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Press Release: New Privacy International investigation details Microsoft's role in state surveillance in Thailand

26 January 2017

Key Points

  • The investigation details methods of state surveillance in Thailand.
  • The investigation documents Microsoft's default trust of the Thailand national root certificate. The company is likely to be the only internet company who trusts such information by default. This means that those using the internet in Thailand on Microsoft Windows machines are left vulnerable to the Thai Government manipulating websites. This manipulation could enable the capturing of people's log-in details, for example on their social media, their online banking details, and other sensitive and confidential accounts.
  • The investigation raises an alternative explanation for the Thai Government's blocking of Facebook after a military coup on 28 May 2014, which may have been an unsuccessful attempt to circumvent the platform's encryption in order to better spy on its users
  • The investigation documents how the Thai military government conducted downgrade attacks. This means the security of people's email communications was likely compromised, and their emails re-routed through insecure channels. This weakened security may have allowed the Thai Government to access the content of the emails.

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Microsoft's Trust By Default

Privacy International's new investigation "Who's That Knocking At My Door?: Understanding Surveillance In Thailand", shows that Microsoft is likely to be the only internet company whose products by default trust the Thailand national root certificate. This means that people using the internet in Thailand on Microsoft Windows machines, which is the most common operating system in the country, are left vulnerable to the Thai Government manipulating websites, and that the government is potentially able to capture people's log-in details to social media accounts, online banking accounts, and more. No other company has been identified in the research which trusts Thailand's national root certificate by default. Those who do not trust the root certificate by default include Apple, Google Chrome, and Mozilla.

This comes at a time when the country is in the midst of a year-long period of mourning for the late King Bhumibol Adulyadej. During this period, surveillance and arrests of suspects of lese-majeste (speaking ill of the Thai monarchy) has increased, and the military government has been engaging both local and international internet service providers, such as Facebook and Google, to request information on users who are speaking out against the establishment.

Thai Government's Blocking of Facebook

The investigation highlights that contrary to initial reports, rather than attempting to censor Facebook users, the Thai Government's blocking of Facebook, 6 days after the military coup on 28 May 2014, may have been an attempt to circumvent the platform's encryption and spy on its users. This comes from a source in the telecommunications sector with whom Privacy International spoke. The source was approached by the military government and was told to ask Facebook to circumvent Facebook's default Secure Socket Layer encryption. This attempt was confirmed by a second source with whom Privacy International spoke. There is no evidence, however, that the attempt to contact Facebook was successful or that the Thai Government managed to circumvent encryption.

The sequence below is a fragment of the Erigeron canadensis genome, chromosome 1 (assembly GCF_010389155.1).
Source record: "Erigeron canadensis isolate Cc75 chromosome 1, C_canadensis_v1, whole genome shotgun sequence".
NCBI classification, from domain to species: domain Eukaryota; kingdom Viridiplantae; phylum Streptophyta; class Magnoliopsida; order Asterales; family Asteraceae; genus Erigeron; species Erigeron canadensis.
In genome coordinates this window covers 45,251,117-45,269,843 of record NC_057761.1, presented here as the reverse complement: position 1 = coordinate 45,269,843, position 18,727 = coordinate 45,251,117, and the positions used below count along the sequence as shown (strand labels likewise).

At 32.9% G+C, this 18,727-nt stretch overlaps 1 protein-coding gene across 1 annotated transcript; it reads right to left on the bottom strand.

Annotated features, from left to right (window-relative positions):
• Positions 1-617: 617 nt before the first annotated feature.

What Privacy International is calling for
Privacy International is calling on Microsoft to change course and refuse to trust the country's root certificate. We call on the Thai Government to uphold its international obligations to protect the right to privacy and ensure that all communication interception activities comply with the international principles of legality, proportionality, and necessity.

PI Research Officer Eva Blum-Dumontet said:
"It is concerning to see that Microsoft trusts the Thai national root certificate by default when every other company we looked at, Apple, Mozilla and Google, appears to have made the decision not to trust it. This decision creates a serious risk that those using Microsoft Windows are vulnerable to invasion of their privacy and to state surveillance, should the Thai military government misuse the root certificate. The surveillance of communications and internet traffic by past and current governments has been widely documented and we highlight instances in this report. Trusting a national root certificate from a country whose governments have a history of human right violations and a poor record on civil rights and freedom of speech should not be taken lightly.

Our investigation also adds new insight regarding the shutdown of Facebook on 28 May 2014. While many may have assumed this was a freedom of speech issue, our conversations with sources close to the case have revealed a more complex picture where far from wanting to prevent communications, the newly in power military government was in fact trying to spy on them. This discovery raises vital questions regarding the motivation for internet shutdowns in the rest of the world and demands that closer attention be paid to their potential role in facilitating surveillance."